What format do I save my photos in?
Professional photographers prefer RAW or TIFF formats. They are the lossless formats. That means that little or no information is lost when they are saved. That may be fine if you're a professional but you can use up a lot of space on your camera's memory card if you use these formats. For day-to-day photography the jpeg (.jpg) format is just fine. Most cameras have at least 3 settings, they may be named differently in your camera but they all mean the same thing: low, medium and high. If you guessed low is the lowest quality and high is the best quality, you guessed right. The high setting compresses files slightly without a noticeable loss in quality. The low setting reduces the file size considerably but you may notice blocking of colors in and around the edges of objects and some loss of detail. That said, you can keep more low quality jpeg pictures on your camera's memory card than high quality jpegs.

Before you make any decisions about format take a peek at your camera's memory card. Think of the card as a roll of film. A 64mb card is like a small roll of film. You'll have to upload them to your computer more often to make room on your camera. A 512mb is a larger roll of film and you'll make fewer trips to your computer. A good first investment for a digital camera is to get a larger memory card if you need one. There are lots of features to consider when buying a card so speak to the professional who sold you your camera or refer to your manual. The more memory you have the more room to save.
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Photo file size explained.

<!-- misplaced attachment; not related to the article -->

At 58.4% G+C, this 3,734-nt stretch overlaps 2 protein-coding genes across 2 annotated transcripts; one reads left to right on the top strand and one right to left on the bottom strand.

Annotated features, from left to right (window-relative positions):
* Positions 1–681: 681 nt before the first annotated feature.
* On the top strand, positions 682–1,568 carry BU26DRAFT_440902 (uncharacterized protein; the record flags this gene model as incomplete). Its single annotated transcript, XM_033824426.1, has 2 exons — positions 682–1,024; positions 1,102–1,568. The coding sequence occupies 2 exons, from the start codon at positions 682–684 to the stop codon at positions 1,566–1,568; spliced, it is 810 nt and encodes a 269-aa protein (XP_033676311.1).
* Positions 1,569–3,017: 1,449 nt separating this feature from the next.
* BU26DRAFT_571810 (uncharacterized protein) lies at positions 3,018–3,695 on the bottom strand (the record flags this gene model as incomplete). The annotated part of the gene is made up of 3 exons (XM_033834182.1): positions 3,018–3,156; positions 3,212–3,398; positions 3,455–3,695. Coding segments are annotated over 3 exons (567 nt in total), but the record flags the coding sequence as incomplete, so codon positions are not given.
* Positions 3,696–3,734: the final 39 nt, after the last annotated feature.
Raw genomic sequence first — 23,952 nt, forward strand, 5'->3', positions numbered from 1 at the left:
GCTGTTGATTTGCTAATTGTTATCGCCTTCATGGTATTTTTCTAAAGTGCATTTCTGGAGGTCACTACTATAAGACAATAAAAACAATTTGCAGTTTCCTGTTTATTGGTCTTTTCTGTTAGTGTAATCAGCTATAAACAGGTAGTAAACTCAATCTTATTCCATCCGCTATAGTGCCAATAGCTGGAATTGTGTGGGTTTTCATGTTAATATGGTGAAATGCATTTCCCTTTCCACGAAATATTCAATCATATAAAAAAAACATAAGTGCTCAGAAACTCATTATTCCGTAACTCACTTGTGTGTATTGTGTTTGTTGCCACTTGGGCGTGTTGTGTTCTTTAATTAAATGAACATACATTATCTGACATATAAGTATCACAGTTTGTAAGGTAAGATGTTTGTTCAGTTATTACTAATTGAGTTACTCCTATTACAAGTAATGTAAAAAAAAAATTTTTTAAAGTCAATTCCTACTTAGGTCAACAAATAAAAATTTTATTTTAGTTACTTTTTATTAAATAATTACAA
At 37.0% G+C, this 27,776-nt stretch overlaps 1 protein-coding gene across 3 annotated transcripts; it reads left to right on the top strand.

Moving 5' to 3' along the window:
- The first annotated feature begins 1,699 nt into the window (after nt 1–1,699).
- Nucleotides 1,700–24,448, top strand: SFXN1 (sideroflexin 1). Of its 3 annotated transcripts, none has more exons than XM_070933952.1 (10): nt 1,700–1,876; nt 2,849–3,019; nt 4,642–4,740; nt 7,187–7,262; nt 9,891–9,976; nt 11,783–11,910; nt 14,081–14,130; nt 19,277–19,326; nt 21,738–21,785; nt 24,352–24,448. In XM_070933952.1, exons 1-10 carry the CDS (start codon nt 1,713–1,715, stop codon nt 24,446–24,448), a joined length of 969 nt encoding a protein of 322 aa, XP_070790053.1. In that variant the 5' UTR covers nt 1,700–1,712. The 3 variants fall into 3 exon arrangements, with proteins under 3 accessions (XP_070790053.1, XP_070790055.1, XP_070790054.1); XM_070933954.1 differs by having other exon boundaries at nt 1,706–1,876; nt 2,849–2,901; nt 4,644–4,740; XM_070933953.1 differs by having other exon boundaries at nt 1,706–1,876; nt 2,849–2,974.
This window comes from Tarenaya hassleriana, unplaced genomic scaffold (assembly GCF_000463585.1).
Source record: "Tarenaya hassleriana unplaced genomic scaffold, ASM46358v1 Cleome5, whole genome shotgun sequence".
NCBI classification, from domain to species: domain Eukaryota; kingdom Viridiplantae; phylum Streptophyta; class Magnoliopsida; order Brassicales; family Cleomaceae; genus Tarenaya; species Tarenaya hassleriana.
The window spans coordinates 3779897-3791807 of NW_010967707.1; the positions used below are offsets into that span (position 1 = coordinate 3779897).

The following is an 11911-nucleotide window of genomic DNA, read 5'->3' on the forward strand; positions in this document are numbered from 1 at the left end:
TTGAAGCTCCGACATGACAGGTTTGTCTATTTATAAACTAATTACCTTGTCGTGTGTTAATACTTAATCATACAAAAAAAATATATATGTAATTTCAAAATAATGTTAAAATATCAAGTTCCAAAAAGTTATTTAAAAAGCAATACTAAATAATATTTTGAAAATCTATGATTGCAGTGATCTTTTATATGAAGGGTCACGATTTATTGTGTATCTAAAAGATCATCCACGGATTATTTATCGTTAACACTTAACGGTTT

We're talking about resolution here. It all depends on what you want to do with your photos. If you're going to print them on tee shirts or 8 x 10 prints you'll need a higher resolution. If you're going to print them out as 5x7 prints you'll do fine with a lower resolution. If you're just going to look at them on the web and never print them out then small is fine. Once again it's a juggling act of space on your camera's memory and computer and your personal preferences. The chart below will give you an idea of how much space each resolution will take. And what you can do with it.

Resolution Size in pixels Purpose Printed size File size*


2592 x 1944 or larger

Print or

Larger than
8.5 x 11 inches
216 x 279 mm

High= 1.500K
Med= 395K
low= 95K


2048 x 1536


8.5 x 11 inches
216 x 279 mm

High= 1.348K
Med= 245K
low= 68K


1600 x 1200

Print postcard size

4.7 x 3.5 inches
119 x 89 mm

High= 877K
Med= 160K
low= 48K


640 x 480

Web and email

No larger than
2 x 15 inches
54 x 40 mm

High= 165K
Med= 44K
low= 29K

Your camera may have different JPEG settings such as 'Normal', 'Fine', 'Superfine'. Actual size will vary from picture to picture
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Can I leave my photos on my camera?
Take them off your camera and save them on your computer, ASAP. That way, if the memory card fails or your camera is lost or stolen, you still have your photos.

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What about all my old photo prints?
Create a computer file archive by scanning them! Simply place a print on your scanner and using the software program that comes with it, specify a print-quality setting (if you have the option, 240-300 dpi/ppi). This will ensure that your photo looks crisp if you ever want to print it out. Some photo software will allow you to restore old photos by automatically adjusting faded colors or even 'patching' scratches and torn folds. Crop, scan and save the photo to your computer. And don't forget to burn your archived prints onto a disc, so you can hold onto your memories.

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